At some point, many of us have accessed a website for a higher learning institute (HLI) such as university, college, community college, or trade school. That may have been to pursue education for yourself or your children, see what events are occurring, look at a team schedule, seek employment, or check an instructor's resume. Often finding the needed information takes navigating different web pages, reading text on the pages, perhaps watching a video, or filling out a form. The ease of finding and accessing information electronically from an HLI certainly varies from school to school, but all should have digital content, technology, and online systems that are accessible.
The Americans with Disabilities Act (ADA) was adopted in 1990 and stated:
No qualified individual with a disability shall, by reason of such disability, be excluded from participation in or be denied the benefits of the services, programs, or activities of a public entity, or be subjected to discrimination by any such entity.
- 42 USC § 12132; see also 28 CFR. §§ 35.130(a); 35.152(b)(1).
The adoption of the Act occurred just as America was increasing the use of personal technology such as computers, tablets, and cell phones. The authors of the ADA could not have envisioned rapid advancement of our use and dependence on technology. Revised in 2008 and entitled the Americans with Disabilities Act Amendments Act (ADAAA), this revision stipulates that digital content must provide equal access to individuals with a disability. The ADAAA works in tandem with Section 508 of the Rehabilitation Act of 1973.
Until this past year, I never considered accessibility of digital content from the standpoint of someone with a disability, nor from the viewpoint of the entity responsible for ensuring accessibility. I work for the University of South Dakota (USD), which is in the process of revising its website, communications, and documents to increase accessibility to meet updated technology standards. While small compared to many universities across the country, USD offers 202 undergraduate and 78 graduate programs. Each of these programs has digital content requiring review and revision.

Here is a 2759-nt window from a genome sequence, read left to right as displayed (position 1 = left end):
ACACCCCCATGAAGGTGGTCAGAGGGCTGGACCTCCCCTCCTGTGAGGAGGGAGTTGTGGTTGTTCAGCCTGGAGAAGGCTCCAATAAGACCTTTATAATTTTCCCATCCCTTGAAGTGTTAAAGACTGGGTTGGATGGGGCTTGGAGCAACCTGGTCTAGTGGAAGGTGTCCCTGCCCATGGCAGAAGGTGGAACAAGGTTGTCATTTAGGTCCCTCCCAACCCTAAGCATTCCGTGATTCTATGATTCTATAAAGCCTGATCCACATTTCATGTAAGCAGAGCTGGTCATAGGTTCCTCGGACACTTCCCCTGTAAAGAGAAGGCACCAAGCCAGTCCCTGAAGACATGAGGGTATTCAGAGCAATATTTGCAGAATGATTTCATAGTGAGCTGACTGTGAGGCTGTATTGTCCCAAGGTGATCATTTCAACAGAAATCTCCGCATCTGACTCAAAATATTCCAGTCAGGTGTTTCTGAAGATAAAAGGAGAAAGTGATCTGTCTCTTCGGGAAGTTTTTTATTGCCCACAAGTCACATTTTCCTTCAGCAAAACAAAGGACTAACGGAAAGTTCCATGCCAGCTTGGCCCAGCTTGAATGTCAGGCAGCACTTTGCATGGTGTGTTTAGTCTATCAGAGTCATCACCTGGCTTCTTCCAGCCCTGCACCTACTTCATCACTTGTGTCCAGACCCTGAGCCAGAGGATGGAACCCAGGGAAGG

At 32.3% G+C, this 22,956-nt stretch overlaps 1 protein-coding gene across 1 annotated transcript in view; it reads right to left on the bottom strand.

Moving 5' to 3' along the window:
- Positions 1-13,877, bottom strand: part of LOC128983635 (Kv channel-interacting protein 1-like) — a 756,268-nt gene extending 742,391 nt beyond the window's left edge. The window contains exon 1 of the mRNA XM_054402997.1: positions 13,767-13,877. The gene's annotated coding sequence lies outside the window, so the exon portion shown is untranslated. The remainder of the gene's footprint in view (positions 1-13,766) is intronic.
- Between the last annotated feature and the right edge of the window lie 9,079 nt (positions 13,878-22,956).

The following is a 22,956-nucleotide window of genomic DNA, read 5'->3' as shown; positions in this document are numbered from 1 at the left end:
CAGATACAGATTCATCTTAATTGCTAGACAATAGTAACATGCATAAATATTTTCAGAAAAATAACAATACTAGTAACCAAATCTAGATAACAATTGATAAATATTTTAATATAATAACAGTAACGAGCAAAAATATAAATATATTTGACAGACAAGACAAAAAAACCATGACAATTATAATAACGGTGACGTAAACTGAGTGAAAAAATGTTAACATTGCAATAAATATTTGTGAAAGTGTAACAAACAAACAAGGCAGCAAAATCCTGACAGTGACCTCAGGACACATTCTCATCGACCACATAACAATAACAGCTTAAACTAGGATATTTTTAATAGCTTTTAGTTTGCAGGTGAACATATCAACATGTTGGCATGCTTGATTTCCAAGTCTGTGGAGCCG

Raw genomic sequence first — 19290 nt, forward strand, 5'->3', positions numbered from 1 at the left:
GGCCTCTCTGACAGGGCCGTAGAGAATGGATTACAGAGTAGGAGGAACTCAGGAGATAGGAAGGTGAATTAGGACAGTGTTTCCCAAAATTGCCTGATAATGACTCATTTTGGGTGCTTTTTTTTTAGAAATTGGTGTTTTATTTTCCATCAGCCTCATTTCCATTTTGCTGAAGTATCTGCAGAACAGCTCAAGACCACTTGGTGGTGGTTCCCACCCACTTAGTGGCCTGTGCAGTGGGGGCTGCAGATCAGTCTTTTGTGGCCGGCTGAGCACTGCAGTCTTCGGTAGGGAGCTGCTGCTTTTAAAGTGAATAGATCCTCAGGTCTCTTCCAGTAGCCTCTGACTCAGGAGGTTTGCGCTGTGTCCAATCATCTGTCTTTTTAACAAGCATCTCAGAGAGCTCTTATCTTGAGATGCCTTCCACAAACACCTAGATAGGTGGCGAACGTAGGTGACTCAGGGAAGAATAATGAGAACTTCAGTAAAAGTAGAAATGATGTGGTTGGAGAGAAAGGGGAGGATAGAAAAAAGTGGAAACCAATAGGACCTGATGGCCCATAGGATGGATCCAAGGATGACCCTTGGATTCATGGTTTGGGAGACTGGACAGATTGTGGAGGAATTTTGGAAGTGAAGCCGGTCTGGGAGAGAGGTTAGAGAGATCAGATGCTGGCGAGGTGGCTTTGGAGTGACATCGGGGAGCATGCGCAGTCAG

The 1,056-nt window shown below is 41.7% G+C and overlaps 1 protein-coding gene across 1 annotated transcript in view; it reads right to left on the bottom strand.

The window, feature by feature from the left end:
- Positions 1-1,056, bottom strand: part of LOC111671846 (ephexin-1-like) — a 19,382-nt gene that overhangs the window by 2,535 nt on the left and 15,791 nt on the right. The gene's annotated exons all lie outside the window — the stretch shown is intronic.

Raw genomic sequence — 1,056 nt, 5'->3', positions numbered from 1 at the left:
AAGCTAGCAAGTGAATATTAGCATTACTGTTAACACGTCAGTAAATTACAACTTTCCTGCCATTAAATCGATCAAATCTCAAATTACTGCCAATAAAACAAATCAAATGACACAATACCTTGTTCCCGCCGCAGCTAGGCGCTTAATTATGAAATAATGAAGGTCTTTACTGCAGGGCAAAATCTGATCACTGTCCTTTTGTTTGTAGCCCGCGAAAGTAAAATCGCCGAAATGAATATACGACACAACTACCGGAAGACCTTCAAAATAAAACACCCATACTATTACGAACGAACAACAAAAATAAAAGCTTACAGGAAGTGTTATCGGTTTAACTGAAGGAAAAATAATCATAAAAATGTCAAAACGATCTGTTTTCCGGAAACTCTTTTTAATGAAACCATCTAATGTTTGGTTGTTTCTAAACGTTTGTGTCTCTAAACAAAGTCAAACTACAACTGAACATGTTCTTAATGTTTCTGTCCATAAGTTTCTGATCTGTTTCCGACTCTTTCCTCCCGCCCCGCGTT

Higher Learning Institutions have been working for 20 years to become equally accessible. While equal access is required, there are no defined regulations to meet that requirement. The Web Content Accessibility Guidelines (WCAG) offer standards that institutes can strive to achieve. An overview of the guidelines can be found at https://www.w3.org/WAI/standards-guidelines/wcag/.
There is a long list of "to-dos" necessary for equal digital access. A few of the basics include:
- Labeling pictures with an alternative text description that can be read by assistive technology.
- Captioning videos, or if not, having transcripts available when requested.
- Assuring good contrast between the color of the text and the color of the background.
- Creating forms in a format that can be read by assistive technology. Many technology readers that assist with vision impairment cannot translate a pdf file.
- Making sure that any set time allowances are of a length to accommodate people with limited dexterity.
For HLI that have delayed action in improving digital accessibility, actions taken by the United States Department of Justice and the United States Department of Education's Office of Civil Rights have provided motivation for updates and access. While some lawsuits have resulted from these actions, many HLI have reached agreements or settlements with the enforcing agencies.
In the end, whether a voluntary action or a result of enforcement action, having equal access to technology that meets the needs of a wide range of disabilities is a win for both the user and the provider.